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Ovid: Oxford Handbook of Tropical Medicine

Editors: Eddleston, Michael; Pierini, Stephen; Wilkinson, Robert; Davidson, Robert Title: Oxford Handbook of Tropical Medicine, 2nd Edition Copyright ©2005 Oxford University Press (Copyright 2005 by M. Eddleston, S. Pierini, R. Wilkinson, and R. Davidson) > Table of Contents > Chapter 2 > Chapter 2A – Malaria > Chemoprophylaxis Chemoprophylaxis Chemoprophylaxis against malaria rarely provides full protection and measures should be taken at all times to reduce mosquito bites. Insecticide-treated bednets should be used: they reduce morbidity and mortality from malaria in children. Individuals should be aware of malarial symptoms, which may be non-specific, and report early for a blood film if malaria is suspected. Travellers to malarial areas should preferably begin prophylaxis 1 week (2–3 weeks in the case of mefloquine) before arrival, and must continue for 4 weeks after departure, except in the case of Malarone, where prophylaxis may be commenced the day before entry into a malarious area and ended 7 days after return. Any febrile illness occurring within 1 year of travel could be malaria. For long-term non-immune residents consideration should be given to the balance between the risks of infection and the side-effects of chemoprophylaxis. It may be possible to target prophylaxis during the transmission season alone. Drugs used in prophylaxis

  • Proguanil: used for prophylaxis in pregnant women and non-immune individuals in areas of low risk only. It is more commonly used in combination with chloroquine (see below). Dose 200 mg PO od in adults, including pregnant women. Children <1 yr 25 mg/day; 1–4 yrs 50 mg/day; 5–8 yrs 100 mg/day; and 9–14 yrs 150 mg/day. A folic acid supplement should be taken during pregnancy.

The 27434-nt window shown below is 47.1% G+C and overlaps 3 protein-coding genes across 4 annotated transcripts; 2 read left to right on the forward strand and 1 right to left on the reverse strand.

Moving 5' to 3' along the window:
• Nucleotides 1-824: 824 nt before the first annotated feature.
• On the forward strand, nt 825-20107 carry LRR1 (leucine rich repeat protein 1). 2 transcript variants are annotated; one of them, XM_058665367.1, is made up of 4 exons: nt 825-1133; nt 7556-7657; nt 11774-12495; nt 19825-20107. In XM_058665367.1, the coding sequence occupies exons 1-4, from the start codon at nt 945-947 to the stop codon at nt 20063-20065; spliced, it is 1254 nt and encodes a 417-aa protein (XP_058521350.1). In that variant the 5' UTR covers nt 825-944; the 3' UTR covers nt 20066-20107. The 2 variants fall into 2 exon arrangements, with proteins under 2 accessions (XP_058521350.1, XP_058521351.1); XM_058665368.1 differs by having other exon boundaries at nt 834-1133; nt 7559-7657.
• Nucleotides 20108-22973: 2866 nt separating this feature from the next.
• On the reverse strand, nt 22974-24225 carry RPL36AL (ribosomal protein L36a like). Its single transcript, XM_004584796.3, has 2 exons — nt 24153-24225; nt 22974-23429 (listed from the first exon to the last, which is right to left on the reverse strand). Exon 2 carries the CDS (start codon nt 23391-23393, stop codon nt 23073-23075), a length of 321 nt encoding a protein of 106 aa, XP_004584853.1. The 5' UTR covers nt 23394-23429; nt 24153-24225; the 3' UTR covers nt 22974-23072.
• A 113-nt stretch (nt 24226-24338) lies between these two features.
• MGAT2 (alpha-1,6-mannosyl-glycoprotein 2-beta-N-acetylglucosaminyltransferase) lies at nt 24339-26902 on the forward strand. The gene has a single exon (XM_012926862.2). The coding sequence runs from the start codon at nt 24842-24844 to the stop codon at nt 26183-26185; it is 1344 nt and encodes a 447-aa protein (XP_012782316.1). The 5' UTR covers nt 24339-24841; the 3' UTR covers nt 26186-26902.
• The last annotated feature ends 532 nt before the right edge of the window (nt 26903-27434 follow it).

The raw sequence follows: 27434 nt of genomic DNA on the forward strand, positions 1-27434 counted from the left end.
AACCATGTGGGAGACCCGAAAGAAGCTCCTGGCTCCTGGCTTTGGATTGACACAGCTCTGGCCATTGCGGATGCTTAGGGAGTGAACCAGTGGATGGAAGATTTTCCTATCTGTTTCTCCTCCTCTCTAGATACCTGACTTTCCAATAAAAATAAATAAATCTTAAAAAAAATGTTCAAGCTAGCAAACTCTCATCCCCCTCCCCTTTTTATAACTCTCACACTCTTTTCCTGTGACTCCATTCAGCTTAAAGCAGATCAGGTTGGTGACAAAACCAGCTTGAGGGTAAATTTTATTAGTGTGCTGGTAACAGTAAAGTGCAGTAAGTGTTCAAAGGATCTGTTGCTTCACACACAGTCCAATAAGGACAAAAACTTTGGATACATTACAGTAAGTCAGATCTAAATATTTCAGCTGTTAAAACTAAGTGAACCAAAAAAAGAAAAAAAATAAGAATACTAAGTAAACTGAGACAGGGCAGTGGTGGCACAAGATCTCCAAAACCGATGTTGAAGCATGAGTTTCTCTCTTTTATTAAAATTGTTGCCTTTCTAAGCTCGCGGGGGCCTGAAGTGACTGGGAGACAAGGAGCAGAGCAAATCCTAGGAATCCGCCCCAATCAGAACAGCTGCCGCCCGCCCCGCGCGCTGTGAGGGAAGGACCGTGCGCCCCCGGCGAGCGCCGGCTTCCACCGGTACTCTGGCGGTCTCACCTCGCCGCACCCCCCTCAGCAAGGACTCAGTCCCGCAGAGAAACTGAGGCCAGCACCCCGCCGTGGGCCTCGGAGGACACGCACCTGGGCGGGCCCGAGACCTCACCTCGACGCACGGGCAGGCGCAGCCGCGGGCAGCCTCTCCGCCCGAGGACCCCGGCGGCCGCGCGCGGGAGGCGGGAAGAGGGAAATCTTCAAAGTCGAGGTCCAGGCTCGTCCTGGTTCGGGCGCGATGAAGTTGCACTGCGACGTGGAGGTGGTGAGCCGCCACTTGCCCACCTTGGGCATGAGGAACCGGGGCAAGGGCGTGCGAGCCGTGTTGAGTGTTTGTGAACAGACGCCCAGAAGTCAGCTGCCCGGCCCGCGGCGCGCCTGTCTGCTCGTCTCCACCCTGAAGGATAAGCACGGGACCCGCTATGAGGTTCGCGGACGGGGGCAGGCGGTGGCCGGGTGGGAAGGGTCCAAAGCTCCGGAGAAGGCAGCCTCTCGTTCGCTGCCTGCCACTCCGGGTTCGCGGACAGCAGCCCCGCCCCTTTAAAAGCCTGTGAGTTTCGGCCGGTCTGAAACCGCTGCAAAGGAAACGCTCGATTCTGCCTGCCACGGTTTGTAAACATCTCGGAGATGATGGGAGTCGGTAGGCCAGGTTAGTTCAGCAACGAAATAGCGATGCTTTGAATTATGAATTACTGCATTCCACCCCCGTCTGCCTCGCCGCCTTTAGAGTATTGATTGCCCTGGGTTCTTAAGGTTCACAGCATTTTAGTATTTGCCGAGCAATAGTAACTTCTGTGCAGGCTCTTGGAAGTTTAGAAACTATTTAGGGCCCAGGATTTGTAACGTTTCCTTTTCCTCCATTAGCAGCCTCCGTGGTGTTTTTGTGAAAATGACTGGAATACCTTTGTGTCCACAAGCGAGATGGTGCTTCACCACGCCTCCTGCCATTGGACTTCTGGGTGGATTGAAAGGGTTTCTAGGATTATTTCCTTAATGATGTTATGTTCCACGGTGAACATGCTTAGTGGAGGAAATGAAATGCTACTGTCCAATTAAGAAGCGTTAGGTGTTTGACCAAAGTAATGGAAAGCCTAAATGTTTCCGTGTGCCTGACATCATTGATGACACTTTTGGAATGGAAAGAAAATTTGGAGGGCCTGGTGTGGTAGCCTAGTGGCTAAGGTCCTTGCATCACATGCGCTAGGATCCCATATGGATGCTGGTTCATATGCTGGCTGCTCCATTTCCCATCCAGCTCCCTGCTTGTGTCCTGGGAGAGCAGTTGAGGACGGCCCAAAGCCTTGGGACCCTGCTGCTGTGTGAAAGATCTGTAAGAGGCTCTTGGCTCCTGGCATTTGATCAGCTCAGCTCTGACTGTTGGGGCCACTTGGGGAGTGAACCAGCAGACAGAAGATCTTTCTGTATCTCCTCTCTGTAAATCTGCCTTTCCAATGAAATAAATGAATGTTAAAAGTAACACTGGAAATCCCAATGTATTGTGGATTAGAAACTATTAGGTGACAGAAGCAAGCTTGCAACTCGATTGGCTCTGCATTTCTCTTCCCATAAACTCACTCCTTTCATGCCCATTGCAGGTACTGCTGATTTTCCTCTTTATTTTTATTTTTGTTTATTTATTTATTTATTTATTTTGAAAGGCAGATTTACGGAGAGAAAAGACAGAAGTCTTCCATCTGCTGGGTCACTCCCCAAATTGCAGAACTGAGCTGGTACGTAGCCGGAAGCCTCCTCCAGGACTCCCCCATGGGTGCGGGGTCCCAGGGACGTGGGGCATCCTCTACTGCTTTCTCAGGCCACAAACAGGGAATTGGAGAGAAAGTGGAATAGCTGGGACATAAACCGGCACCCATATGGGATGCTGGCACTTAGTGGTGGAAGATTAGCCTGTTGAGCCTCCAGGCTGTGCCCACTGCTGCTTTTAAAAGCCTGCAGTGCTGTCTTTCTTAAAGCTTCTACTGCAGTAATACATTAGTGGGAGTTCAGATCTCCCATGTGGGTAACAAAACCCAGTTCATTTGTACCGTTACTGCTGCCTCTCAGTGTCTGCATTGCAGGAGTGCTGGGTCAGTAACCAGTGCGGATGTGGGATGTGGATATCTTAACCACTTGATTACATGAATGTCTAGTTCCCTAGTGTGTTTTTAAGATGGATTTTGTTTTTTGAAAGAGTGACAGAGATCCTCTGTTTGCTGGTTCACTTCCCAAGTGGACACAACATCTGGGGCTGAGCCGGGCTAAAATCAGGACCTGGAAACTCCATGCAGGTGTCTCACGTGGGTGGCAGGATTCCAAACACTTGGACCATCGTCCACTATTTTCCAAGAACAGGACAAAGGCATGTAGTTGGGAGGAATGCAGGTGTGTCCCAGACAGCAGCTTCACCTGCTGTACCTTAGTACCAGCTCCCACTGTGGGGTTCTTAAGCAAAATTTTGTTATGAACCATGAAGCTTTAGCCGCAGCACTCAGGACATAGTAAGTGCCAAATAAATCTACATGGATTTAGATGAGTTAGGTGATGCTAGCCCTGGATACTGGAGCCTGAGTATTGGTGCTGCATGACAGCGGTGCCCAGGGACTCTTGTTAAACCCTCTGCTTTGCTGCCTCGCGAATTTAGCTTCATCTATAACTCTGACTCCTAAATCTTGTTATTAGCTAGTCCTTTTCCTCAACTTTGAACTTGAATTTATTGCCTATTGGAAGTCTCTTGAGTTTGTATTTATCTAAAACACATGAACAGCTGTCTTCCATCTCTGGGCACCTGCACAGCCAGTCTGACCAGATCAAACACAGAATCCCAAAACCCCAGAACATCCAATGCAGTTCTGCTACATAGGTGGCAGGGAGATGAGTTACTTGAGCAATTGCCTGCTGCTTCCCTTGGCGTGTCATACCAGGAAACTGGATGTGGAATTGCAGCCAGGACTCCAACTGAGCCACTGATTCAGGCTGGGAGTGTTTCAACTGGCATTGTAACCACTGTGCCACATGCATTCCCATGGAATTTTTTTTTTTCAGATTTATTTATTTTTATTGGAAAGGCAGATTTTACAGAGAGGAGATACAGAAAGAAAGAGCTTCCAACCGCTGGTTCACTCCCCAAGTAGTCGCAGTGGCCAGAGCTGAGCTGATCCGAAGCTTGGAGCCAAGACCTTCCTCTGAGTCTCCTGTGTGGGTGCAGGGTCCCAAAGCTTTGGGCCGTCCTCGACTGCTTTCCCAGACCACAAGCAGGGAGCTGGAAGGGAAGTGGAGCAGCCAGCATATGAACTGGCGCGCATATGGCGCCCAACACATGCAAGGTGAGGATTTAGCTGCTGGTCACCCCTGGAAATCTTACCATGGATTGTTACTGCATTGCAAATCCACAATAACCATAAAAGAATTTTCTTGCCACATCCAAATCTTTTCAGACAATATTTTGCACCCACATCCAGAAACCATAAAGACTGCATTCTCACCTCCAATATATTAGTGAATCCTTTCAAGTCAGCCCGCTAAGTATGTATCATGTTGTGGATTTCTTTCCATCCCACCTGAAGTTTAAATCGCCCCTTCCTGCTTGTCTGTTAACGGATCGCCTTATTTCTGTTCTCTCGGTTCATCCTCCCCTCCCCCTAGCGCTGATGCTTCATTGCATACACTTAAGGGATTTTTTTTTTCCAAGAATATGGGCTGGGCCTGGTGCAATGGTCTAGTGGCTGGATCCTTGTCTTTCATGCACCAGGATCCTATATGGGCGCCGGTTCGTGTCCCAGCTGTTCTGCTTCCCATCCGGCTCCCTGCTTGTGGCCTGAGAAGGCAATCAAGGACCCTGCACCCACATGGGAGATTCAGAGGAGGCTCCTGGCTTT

• Chloroquine is used in combination with proguanil in low-risk areas, in pregnant women, and other individuals who cannot tolerate other antimalarials. Dose: 300 mg (as base) PO weekly in adults, including pregnant women. Children require 5 mg/kg weekly.
    • Chloroquine binds to melanin in the retina, causing concern that long-term prophylaxis may lead to visual impairment/blindness. Total life time exposure therefore should not exceed 100 g (~6 yrs of continuous usage). Twice-yearly retinal screenings should be performed in anyone who has taken 300 mg of chloroquine weekly for >6 yrs.
  • Mefloquine is now a favoured drug for the prophylaxis of malaria in many areas where chloroquine resistance is present. Dose: 250 mg PO weekly in adults; in children >45 kg 62.5 mg weekly in children 3 months–5 yrs, 125 mg for 6–8 yrs, 187.5 mg for 9–14 yrs). Mefloquine is not recommended in neonates.
  • Doxycycline: useful as an alternate to mefloquine for short term prophylaxis of up to 8 weeks. Dose: 1.5 mg/kg PO od, up to a max of 100 mg. Do not use in children <12 yrs and in pregnant and lactating women. Conception should be avoided for >1 week after its use.
  • Pyrimethamine-dapsone (Maloprim®): used in areas of chloroquine resistance (with chloroquine to cover P. vivax) when mefloquine or doxycycline are contraindicated. However, availability has become a limiting factor. Dose: 12.5 mg pyrimethamine plus 100 mg dapsone (1 tablet of Maloprim) PO weekly for adults. Children: 1–5 yrs ¼ dose, 6–11 yrs ½ dose, >11 yrs full adult dose. Pyrimethamine-sulfadoxine (Fansidar®) is no longer used for prophylaxis due to the risk of Stevens–Johnson syndrome and bone marrow toxicity.

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Fig. 2A.6

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